1. (i) No, I don't address anyone as ma'am. I've never met the Queen and or spoken to a senior female officer in the armed forces or security services, so I have never had occasion to call anyone ma'am.
(ii) There's one other form of address which is important to bring in here: it's madam. In the UK, it is 'madam' - not 'ma'am' - which is female equivalent of the civilian use of 'sir'. 'Madam' is the equivalent of the American 'ma'am' , the French 'madame', the Spanish 'señora' and so on, but it is rarely used.
Go into almost any bank, shop or restaurant in the UK, and you won't be addressed as anything (apart from 'love', maybe). We in Britain are more informal than much of Europe and North America, and these polite terms of address don't come naturally to us any more. The only people who'd call you 'madam' are, perhaps, hotel reception staff and airline cabin crew who are obliged to do so. You get the impression that these employees are saying this between gritted teeth and probably hate having to say 'madam' and 'sir'. A police officer will often only start to call someone 'sir' as a forced politeness when the conversation starts to get unpleasant.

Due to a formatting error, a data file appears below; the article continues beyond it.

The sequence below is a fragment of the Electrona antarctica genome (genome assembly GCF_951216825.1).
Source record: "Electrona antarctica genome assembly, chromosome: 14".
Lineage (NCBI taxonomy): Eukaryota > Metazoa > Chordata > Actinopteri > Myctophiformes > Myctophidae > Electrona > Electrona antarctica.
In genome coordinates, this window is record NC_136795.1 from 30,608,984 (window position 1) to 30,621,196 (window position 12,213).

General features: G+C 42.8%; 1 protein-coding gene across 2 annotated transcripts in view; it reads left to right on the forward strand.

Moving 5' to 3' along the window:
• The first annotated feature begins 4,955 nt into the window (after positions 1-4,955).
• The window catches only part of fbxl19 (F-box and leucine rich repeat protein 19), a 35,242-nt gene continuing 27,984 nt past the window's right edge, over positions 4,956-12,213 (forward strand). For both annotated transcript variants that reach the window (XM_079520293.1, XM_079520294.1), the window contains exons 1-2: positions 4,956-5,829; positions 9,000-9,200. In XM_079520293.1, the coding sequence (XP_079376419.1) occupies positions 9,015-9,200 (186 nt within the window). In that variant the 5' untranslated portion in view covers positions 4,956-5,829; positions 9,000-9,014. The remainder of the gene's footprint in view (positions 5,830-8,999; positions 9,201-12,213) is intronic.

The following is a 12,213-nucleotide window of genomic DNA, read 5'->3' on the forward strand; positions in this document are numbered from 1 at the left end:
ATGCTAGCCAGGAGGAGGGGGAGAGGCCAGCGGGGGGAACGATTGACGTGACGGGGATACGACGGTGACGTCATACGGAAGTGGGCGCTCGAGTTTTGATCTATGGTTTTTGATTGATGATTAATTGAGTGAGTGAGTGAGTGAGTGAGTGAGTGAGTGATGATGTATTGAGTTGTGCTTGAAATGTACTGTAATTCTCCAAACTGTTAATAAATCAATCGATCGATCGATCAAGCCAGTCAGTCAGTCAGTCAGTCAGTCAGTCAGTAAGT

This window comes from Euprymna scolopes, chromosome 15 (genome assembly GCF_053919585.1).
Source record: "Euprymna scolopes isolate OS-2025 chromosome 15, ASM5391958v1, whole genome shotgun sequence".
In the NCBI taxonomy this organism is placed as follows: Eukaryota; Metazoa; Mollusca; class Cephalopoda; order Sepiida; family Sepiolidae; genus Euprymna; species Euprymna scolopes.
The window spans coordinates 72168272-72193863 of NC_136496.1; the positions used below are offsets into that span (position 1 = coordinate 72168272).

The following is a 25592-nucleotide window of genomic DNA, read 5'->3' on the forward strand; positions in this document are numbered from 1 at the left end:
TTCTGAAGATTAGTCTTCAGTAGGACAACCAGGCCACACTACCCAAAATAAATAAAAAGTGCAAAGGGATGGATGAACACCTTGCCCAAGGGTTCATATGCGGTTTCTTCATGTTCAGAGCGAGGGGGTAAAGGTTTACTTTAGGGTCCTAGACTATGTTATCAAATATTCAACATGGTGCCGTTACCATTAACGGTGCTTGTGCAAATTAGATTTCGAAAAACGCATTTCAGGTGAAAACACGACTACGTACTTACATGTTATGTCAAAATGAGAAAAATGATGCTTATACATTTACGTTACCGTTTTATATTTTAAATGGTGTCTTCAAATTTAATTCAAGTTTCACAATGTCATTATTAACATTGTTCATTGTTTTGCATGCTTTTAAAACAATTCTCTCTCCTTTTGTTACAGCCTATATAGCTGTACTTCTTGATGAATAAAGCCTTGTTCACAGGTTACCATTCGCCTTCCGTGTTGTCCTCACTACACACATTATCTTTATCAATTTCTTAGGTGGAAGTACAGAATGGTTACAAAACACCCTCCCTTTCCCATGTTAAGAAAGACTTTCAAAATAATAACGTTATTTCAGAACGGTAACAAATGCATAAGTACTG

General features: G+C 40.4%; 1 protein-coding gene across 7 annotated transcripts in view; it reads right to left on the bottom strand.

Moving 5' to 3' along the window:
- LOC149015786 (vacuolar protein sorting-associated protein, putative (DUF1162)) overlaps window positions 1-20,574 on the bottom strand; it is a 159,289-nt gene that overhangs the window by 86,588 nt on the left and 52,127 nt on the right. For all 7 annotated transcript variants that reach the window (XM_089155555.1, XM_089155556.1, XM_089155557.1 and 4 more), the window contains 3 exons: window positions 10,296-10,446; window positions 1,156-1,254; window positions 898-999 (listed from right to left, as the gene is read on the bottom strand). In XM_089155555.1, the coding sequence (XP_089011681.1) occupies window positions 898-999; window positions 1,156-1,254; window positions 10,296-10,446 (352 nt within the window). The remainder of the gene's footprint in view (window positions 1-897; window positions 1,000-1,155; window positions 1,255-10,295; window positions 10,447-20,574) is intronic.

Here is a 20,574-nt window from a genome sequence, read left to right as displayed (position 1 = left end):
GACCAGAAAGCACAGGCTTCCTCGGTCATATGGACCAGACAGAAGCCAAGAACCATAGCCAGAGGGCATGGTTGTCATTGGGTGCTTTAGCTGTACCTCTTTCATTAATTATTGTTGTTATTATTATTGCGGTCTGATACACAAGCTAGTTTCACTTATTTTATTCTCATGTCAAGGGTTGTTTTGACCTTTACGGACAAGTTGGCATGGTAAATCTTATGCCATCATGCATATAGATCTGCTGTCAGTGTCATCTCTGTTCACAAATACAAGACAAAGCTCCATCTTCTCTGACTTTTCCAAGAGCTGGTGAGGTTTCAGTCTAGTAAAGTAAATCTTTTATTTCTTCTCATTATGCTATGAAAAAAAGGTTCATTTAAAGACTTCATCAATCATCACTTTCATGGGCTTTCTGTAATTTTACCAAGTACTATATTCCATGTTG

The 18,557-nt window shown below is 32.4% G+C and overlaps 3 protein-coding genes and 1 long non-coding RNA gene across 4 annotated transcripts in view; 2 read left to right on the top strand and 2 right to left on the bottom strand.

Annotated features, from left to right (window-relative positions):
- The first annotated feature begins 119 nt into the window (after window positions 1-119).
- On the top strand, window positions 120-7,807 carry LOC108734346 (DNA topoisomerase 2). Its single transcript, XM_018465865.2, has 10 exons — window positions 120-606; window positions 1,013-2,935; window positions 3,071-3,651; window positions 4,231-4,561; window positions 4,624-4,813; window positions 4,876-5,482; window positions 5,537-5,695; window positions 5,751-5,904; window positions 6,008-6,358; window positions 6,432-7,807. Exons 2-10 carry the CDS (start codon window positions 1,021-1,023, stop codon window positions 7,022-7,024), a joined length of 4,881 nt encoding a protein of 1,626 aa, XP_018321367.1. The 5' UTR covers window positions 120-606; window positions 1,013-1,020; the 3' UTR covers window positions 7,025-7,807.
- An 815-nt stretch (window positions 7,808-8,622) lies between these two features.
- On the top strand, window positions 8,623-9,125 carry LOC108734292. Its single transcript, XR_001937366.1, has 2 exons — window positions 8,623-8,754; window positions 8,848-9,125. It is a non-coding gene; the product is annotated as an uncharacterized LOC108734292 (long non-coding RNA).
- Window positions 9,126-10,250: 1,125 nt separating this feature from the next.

2. I live in southern England, where 'mum' is standard. This is not universal in the British Isles, however. In the Midlands, people say and write 'mom' ( like in the US), while you might come across 'mam' in parts of northern England, Scotland and Ireland.